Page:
# What astronomy efforts required multiplication of large numbers around 1600?

I'm reading an article about the history of logarithms and it says:

One problem that was plaguing people at the time, especially astronomers, was arithmetic. Astronomical calculations required the multiplication and division of very large numbers, something that’s pretty hard to do without a calculator

I'd like to know some specific astronomy examples that would require the multiplication of large numbers by then.

• properly multiplying sines and cosines of (astronomy, sextant) readings to get (orbital parameters, accurate position) takes some doing. Jun 25 '20 at 20:58

This calculation is always performed when for example one transfers between the coordinate systems. Positions of celestial bodies are usually described in ecliptic coordinates, while observations are made in equatorial coordinates with stationary telescopes, and in practical astronomy (navigation) horizontal coordinates must be used. A typical formula used in navigation looks like this: $$\sin h=\sin\phi\sin\delta+\cos\phi\cos\delta\cos t,$$ where $$\phi$$ is latitude, $$\delta$$ is the declination $$t$$ is the hour angle, and $$h$$ the altitude of a celestial body. To find the ship position with the most common method, using a chronometer, one has to use this formula at least twice (for two stars, for example). Without a chronometer, a more complicated calculation is required.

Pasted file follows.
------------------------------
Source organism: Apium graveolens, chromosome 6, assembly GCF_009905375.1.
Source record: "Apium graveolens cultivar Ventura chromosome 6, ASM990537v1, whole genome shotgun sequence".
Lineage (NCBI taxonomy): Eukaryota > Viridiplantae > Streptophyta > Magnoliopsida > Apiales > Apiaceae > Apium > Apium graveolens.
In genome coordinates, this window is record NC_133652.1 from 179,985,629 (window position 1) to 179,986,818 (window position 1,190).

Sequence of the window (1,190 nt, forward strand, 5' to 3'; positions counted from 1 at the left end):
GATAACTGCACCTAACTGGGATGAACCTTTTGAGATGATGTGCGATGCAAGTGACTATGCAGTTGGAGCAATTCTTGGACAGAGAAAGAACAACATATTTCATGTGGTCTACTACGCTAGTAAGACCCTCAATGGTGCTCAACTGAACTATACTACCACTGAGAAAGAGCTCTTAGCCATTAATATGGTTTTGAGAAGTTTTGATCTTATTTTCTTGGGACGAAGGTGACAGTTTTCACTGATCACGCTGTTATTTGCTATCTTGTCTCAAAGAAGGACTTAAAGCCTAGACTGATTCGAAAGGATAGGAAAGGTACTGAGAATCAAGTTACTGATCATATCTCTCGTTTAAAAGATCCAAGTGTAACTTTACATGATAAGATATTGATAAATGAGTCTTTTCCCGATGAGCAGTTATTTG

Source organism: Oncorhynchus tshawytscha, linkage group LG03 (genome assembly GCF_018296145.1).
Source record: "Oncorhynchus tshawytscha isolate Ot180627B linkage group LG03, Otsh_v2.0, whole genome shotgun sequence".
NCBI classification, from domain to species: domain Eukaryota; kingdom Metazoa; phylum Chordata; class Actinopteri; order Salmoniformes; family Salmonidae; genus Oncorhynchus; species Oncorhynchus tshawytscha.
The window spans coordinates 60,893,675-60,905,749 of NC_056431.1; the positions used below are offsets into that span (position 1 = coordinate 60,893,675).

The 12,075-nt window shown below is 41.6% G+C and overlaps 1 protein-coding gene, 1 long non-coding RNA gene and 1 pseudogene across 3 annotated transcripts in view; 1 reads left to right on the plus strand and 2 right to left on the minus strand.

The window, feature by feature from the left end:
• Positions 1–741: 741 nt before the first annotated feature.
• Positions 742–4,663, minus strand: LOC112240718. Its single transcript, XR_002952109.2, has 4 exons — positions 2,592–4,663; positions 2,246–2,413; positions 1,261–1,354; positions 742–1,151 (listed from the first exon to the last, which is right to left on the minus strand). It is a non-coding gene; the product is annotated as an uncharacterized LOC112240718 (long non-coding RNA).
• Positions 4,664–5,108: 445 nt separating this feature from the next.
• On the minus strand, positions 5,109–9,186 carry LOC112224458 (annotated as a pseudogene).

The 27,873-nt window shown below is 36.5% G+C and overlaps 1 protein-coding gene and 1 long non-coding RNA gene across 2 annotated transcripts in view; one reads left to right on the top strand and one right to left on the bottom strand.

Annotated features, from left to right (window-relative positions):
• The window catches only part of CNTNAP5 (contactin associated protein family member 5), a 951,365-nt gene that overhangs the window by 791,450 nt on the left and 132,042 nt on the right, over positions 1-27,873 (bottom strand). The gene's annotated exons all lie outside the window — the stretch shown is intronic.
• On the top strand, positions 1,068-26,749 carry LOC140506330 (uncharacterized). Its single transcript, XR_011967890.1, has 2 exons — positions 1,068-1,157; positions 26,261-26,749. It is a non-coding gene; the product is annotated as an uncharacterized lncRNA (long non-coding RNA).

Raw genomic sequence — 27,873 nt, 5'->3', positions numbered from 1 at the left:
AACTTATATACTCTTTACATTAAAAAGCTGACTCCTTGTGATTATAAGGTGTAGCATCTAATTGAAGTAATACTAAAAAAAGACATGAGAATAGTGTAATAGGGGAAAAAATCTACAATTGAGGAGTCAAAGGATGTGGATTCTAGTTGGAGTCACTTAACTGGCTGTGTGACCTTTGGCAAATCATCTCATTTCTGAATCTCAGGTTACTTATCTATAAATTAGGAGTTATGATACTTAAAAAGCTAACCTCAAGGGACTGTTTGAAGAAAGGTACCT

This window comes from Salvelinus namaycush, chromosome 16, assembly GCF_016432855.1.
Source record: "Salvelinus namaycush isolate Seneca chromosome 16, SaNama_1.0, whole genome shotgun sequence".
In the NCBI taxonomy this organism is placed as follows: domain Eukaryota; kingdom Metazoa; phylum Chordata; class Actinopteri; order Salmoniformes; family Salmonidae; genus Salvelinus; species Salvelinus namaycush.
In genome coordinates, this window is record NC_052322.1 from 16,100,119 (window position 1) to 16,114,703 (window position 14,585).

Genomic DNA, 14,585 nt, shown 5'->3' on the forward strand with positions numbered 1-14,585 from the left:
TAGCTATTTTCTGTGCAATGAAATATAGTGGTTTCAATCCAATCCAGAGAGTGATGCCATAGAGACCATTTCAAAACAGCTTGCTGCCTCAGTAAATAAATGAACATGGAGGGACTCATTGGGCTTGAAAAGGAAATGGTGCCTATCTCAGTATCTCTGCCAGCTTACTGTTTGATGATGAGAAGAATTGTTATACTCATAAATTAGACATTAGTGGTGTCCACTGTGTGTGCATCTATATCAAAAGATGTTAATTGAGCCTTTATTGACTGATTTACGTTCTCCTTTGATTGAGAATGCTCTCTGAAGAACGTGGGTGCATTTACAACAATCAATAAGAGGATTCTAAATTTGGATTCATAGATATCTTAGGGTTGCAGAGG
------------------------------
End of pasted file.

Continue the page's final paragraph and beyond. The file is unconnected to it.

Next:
By the way the first log tables (of Napier) tabulated not $$\log x$$ but $$\log\sin x$$, that is they were specially designed for trigonometric calculations in astronomy/geodesy.